Re: The great European Inebriation
And much earlier! Yes, Russian Stout was very strong, but rather sweeter and more "hoppy" than Guiness. There was a thriving trade between the Burton on Trent brewers and Russia: beer would be used as ballast and taken to Russia, in exchange for timber and other useful imports. Burton strong ales were very highly prized: the French, who could not match it's strength, flavour or clarity, accused the brewers of putting arsenic into it. This was disproved.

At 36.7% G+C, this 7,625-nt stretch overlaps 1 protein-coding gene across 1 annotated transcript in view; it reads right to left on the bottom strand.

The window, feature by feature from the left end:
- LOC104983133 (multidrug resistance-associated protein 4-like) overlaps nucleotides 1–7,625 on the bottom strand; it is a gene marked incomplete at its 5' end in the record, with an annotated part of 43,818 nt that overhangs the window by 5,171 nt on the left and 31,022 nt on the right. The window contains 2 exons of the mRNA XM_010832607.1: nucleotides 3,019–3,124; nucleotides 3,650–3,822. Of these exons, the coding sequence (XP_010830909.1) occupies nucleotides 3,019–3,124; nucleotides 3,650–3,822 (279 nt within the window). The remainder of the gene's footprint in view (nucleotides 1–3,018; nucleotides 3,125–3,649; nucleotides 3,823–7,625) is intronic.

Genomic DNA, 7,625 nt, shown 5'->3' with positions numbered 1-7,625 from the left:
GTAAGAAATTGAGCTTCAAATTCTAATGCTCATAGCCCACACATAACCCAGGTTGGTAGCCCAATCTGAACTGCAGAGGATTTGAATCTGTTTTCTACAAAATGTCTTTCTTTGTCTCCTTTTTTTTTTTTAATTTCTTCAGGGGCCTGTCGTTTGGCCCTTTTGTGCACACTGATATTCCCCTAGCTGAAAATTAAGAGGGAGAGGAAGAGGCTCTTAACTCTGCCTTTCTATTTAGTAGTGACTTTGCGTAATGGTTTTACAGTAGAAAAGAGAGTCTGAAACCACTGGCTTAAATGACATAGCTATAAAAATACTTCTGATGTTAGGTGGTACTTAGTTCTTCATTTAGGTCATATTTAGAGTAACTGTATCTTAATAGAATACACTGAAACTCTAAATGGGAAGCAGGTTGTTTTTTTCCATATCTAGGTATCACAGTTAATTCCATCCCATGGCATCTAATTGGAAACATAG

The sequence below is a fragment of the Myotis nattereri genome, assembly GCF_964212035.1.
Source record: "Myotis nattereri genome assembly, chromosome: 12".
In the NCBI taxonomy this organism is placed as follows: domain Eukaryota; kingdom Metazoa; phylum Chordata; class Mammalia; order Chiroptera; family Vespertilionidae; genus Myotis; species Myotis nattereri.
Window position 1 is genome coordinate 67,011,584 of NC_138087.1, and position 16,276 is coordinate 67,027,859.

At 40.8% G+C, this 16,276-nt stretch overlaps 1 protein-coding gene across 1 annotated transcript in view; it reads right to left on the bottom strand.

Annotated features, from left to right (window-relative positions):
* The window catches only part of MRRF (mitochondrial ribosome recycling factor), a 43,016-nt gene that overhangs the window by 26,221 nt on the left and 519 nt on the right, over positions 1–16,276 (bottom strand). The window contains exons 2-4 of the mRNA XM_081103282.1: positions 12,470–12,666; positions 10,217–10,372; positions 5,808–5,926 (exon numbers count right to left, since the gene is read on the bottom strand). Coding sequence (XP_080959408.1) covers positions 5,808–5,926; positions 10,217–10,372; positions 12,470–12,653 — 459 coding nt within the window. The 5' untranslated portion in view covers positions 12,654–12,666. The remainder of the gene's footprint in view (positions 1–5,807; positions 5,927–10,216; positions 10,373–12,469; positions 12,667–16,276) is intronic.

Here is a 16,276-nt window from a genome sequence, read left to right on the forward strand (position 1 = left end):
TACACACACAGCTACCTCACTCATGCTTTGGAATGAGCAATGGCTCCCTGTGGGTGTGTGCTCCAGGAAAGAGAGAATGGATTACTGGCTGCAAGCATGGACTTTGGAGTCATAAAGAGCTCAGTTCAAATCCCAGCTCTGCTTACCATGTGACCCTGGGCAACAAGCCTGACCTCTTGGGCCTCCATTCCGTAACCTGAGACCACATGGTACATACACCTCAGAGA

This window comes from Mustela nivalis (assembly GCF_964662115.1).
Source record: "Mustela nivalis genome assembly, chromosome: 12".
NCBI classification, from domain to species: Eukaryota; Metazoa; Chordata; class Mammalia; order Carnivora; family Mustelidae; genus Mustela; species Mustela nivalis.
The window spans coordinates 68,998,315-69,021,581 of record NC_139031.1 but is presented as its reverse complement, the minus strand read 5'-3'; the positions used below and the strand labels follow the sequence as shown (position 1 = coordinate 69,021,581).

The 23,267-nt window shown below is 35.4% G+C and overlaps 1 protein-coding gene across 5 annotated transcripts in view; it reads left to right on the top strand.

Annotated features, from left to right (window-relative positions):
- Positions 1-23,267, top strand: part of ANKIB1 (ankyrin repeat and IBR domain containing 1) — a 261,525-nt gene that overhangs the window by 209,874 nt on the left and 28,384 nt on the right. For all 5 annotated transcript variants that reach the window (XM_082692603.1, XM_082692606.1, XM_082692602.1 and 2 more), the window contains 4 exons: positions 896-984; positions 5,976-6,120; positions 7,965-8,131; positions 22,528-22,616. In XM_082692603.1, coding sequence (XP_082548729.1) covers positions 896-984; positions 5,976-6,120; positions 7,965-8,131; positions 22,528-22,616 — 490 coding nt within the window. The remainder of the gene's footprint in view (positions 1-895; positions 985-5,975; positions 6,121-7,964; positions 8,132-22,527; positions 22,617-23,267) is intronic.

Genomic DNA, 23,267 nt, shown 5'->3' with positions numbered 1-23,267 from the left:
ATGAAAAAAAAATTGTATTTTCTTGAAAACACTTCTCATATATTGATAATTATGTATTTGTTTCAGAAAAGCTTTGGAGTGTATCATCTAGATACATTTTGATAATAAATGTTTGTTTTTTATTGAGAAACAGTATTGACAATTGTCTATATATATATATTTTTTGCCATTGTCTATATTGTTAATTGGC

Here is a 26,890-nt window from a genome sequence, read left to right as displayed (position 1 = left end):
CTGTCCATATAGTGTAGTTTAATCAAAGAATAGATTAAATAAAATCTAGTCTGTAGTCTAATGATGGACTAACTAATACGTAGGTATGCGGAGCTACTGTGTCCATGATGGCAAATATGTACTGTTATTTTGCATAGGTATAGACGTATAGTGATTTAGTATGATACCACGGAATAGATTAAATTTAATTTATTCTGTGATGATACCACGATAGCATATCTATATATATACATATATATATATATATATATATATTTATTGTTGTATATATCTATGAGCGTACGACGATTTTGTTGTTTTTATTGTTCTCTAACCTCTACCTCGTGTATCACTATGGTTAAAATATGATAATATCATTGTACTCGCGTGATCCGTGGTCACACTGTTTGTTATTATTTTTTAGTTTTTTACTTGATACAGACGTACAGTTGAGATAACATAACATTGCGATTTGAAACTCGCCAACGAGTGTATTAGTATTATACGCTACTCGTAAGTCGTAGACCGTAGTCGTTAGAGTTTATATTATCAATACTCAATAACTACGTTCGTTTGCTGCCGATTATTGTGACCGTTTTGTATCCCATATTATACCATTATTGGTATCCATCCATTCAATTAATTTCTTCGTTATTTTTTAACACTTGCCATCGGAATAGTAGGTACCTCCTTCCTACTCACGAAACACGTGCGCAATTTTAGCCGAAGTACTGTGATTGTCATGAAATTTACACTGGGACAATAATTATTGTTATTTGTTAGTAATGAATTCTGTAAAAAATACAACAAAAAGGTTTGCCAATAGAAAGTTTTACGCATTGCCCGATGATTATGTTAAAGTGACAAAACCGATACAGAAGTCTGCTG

There was also a thriving trade with (British) India: once again, beer would be used as ballast, and taken out to the colonies, who longed for English beer. They could not brew it themselves, due to the climate and lack of right ingredients: English malt is the best in the world. This was a very strong, very hoppy bitter, called.........IPA: Indian Pale Ale. Nowadays, IPA is a weaker, paler bitter.
There was also extensive trade with the Americas, for similar reasons. Beer brewing was one of the first mass producing industries: there were still 30+ breweries in Burton in Trent just before WW2. At one time, there were over 100!